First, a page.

Legendary | Worth driving from anywhere
Review by: Cliff Strutz
Jobs in the local packing plants drew a large population of Czechs to Cedar Rapids in the mid-19th century. Today, you can find Czech Village just across the Cedar River from downtown. It boasts restaurants, shops, and even the National Czech and Slovak Museum, but the heart of the neighborhood is Sykora Bakery, which first opened its doors in 1903.
The staff at Sykora Bakery is friendly and patient, especially considering that my first visit was mostly me pointing at something interesting in the glass case and asking, “Ooooh, what’s that?”
The zelnik is a soft, doughy roll, filled with cabbage and caraway, making it a cousin to runzas and bierocks. A dense3 mushroom torte is moist with the mushrooms in a light cream sauce. There are two different types of kolacky cookies: the larger ones are open, shaped like a bow-tie with a flavor like pie crusts, while the smaller, closed, shortbread kolackies are filled with fruit and topped with a dusting of powdered sugar.
As good as all those are, the Number One thing to have is kolaches, which come in about a dozen different flavors, including such favorites as lemon and poppy seed as well as fig. With dough that has just the right amount of sweetness, these match up with any kolache I’ve had in Texas. Next time we come, I am looking forward to trying the famous Bohemian rye bread and an interesting Bohemian hamburger, with poppy seeds.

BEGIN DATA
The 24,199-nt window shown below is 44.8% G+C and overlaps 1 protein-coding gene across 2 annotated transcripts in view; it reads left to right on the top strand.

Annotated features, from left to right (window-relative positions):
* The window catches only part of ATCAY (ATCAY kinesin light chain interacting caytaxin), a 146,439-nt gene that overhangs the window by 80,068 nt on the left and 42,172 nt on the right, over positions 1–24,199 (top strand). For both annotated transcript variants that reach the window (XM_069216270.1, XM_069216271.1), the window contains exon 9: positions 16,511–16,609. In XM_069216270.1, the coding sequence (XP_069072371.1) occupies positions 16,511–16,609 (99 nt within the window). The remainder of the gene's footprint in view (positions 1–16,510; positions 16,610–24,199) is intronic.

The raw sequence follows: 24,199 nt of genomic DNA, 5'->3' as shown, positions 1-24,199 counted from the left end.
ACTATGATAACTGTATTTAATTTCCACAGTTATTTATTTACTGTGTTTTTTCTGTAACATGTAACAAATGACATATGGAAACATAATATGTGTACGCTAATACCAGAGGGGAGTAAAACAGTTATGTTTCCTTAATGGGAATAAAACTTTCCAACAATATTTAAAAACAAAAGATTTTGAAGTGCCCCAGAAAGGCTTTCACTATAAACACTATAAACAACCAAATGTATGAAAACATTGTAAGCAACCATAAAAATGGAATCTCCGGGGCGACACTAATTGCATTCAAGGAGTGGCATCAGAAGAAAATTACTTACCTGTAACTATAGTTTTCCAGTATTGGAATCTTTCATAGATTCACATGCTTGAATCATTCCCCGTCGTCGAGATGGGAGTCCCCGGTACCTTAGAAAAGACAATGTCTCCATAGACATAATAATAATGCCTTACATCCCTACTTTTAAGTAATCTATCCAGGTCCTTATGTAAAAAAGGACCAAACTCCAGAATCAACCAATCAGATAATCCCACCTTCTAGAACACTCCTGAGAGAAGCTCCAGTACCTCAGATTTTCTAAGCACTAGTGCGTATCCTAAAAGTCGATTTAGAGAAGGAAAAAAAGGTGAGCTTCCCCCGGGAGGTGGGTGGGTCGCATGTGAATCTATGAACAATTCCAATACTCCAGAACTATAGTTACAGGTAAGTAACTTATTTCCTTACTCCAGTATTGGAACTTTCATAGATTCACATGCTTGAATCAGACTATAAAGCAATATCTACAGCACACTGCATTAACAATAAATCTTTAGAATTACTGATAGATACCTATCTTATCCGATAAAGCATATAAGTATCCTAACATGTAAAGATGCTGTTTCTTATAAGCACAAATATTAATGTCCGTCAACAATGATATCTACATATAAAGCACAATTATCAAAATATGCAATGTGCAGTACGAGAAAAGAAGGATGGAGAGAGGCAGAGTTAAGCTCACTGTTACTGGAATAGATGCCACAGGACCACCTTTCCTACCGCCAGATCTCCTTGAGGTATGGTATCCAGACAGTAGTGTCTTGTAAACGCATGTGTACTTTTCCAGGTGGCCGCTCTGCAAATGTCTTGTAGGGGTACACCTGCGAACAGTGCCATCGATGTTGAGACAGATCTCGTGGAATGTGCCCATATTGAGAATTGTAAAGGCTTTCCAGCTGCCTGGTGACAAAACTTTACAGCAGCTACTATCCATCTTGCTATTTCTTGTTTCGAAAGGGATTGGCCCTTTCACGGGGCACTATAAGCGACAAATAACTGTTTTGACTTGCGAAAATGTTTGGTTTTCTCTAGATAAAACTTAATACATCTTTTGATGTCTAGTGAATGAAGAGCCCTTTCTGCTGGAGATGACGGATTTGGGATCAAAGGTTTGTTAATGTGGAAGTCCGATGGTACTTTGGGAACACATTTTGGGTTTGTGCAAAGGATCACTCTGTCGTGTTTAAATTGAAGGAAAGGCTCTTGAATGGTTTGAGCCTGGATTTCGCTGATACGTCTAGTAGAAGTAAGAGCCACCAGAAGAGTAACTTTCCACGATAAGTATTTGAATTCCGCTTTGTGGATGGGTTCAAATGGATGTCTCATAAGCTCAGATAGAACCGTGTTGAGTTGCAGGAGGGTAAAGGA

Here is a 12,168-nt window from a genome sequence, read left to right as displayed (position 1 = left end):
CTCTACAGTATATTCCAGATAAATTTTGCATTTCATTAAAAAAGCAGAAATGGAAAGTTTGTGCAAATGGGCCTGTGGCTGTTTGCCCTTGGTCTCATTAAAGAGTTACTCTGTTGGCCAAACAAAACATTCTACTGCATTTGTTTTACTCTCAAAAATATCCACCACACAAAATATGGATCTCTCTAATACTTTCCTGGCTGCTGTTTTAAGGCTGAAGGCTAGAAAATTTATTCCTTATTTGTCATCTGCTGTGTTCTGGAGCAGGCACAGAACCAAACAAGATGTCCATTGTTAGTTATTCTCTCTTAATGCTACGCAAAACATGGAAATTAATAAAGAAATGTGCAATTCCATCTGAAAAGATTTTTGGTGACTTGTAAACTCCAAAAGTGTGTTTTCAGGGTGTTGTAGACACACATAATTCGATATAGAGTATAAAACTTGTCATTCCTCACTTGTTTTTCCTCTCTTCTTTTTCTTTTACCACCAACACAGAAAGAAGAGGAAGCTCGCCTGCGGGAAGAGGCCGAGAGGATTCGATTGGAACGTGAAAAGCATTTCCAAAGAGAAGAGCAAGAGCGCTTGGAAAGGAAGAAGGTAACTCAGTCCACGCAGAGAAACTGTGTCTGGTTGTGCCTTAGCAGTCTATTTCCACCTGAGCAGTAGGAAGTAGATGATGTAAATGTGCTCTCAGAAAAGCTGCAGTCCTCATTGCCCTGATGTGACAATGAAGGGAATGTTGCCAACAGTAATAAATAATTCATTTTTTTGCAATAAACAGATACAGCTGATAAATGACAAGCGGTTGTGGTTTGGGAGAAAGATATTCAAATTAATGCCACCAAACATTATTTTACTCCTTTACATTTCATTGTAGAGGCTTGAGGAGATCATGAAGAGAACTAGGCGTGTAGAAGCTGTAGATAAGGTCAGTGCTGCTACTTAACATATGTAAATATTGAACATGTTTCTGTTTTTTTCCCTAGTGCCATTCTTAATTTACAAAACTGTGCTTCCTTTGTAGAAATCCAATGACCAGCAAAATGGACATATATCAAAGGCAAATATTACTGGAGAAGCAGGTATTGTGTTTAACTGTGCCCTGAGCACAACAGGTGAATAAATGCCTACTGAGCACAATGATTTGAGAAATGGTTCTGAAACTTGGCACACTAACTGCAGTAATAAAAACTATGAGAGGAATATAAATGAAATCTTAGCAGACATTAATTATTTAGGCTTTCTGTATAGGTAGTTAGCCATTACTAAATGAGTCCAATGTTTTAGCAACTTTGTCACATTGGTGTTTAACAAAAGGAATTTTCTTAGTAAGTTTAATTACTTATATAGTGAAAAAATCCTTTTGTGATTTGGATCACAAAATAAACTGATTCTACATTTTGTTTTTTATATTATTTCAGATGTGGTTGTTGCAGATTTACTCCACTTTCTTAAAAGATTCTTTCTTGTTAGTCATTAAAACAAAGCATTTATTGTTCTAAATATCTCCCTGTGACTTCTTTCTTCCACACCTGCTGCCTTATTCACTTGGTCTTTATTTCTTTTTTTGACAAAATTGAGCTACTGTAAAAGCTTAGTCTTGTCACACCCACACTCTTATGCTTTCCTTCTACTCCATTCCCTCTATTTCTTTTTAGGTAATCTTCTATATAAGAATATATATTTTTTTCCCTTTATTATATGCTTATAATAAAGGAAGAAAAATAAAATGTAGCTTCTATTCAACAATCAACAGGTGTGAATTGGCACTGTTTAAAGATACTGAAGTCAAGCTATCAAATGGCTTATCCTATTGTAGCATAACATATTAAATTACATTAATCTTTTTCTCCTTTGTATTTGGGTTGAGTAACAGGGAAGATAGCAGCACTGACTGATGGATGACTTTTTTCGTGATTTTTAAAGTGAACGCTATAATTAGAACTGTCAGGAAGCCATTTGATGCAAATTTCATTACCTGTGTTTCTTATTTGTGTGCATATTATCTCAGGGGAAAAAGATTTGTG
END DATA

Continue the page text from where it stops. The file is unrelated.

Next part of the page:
Proximity to the river has meant several disastrous floods over the years. There are photos on the wall from past deluges, but the devastating flood of 2008 was the worst one yet, bringing water almost to the ceiling and ruining the original oven. Sykora reopened almost a year later, attaching that oven door to a wall as a testament to the bakery’s resilience.
Directions & Hours
|Meals Served||Breakfast, Lunch|
|Credit Cards Accepted||Yes|
Photos & Videos
What To Eat
Sykora Bakery Recipes
What do you think of Sykora Bakery?